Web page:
September 6, 2015

Earth observations show how nitrogen may be detected on exoplanets, aiding search for life

The Earth as seen by the Polychromatic Imaging Camera aboard NASA’s
Deep Space Climate Observatory satellite, July 2015.NASA

(September 6, 2015)  Observations of nitrogen in Earth’s atmosphere by a NASA spacecraft 17 million miles away are giving astronomers fresh clues to how that gas might reveal itself on faraway planets, thus aiding in the search for life.

Finding and measuring nitrogen in the atmosphere of an exoplanet — one outside our solar system — can be crucial to determining if that world might be habitable. That’s because nitrogen can provide clues to surface pressure. If nitrogen is found to be abundant in a planet’s atmosphere, that world almost certainly has the right pressure to keep liquid water stable on its surface. Liquid water is one of the prerequisites for life.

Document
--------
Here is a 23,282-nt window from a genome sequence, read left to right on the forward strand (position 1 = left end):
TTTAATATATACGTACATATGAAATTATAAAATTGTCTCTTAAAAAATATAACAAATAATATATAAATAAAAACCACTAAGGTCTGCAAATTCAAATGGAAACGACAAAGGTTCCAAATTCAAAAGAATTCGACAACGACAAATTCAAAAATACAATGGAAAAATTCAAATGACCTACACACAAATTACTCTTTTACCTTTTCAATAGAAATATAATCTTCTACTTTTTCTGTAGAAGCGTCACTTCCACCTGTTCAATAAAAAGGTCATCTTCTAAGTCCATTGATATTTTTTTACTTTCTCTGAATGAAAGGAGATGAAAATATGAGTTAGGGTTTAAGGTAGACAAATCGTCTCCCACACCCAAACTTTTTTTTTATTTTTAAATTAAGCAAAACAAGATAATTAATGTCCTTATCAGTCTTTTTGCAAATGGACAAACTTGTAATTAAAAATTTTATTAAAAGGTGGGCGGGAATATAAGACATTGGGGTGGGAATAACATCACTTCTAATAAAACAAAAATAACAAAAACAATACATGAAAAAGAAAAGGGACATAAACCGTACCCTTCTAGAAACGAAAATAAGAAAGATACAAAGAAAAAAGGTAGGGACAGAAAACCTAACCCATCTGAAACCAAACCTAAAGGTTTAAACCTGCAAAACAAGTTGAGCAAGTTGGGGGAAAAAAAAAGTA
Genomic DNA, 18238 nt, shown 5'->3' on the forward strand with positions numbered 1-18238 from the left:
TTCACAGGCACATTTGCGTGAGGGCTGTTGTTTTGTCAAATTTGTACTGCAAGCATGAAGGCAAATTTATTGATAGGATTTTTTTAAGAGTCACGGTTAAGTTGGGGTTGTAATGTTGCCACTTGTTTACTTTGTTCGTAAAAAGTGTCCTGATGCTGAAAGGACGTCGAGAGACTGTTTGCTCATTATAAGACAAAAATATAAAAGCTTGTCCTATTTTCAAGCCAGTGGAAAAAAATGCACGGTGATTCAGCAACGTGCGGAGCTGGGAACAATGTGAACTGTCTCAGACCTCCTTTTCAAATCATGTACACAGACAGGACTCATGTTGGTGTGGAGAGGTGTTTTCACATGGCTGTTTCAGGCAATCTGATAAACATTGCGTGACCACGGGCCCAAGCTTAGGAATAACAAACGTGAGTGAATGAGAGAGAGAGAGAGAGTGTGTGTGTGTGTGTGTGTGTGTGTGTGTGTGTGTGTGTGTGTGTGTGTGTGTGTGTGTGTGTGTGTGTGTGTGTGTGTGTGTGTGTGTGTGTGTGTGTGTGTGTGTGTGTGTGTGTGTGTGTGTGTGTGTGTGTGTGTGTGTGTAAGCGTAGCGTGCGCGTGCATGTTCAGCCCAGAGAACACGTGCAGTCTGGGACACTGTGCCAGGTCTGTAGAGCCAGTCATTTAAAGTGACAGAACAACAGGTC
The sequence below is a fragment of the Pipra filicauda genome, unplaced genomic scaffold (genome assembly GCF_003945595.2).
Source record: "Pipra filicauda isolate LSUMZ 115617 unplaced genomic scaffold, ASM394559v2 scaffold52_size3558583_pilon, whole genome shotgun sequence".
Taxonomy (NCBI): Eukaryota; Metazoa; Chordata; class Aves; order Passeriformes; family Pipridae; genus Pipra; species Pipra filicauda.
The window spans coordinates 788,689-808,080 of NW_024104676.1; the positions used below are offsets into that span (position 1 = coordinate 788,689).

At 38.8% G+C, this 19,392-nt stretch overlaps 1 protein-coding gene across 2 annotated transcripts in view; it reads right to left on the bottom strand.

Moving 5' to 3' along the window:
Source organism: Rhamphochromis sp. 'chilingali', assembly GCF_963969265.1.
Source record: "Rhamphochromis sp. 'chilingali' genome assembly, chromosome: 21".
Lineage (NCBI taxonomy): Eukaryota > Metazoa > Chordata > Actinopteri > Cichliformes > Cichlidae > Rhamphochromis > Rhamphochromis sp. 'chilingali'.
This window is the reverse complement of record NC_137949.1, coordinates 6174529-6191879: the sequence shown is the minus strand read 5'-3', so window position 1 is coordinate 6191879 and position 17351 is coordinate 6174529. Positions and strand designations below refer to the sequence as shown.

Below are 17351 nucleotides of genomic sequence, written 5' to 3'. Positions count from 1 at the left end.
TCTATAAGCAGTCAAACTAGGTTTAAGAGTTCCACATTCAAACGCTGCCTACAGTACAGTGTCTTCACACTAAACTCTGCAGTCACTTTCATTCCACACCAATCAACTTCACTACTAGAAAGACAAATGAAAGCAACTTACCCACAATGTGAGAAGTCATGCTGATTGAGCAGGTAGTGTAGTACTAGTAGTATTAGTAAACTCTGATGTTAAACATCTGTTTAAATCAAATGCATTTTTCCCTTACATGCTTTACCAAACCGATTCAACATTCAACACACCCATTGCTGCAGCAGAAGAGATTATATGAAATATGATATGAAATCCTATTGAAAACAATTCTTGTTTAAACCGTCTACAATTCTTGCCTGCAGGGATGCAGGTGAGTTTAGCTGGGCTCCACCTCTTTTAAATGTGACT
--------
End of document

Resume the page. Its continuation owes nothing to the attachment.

Should life truly exist on an exoplanet, detecting nitrogen as well as oxygen could help astronomers verify the oxygen’s biological origin by ruling out certain ways oxygen can be produced abiotically, or through means other than life.

The trouble is, nitrogen is hard to spot from afar. It’s often called an “invisible gas” because it has few light-altering features in visible or infrared light that would make it easy to detect. The best way to detect nitrogen in a distant atmosphere is to measure nitrogen molecules colliding with each other. The resulting, instantaneously brief “collisional pairs” create a unique and discernable spectroscopic signature.

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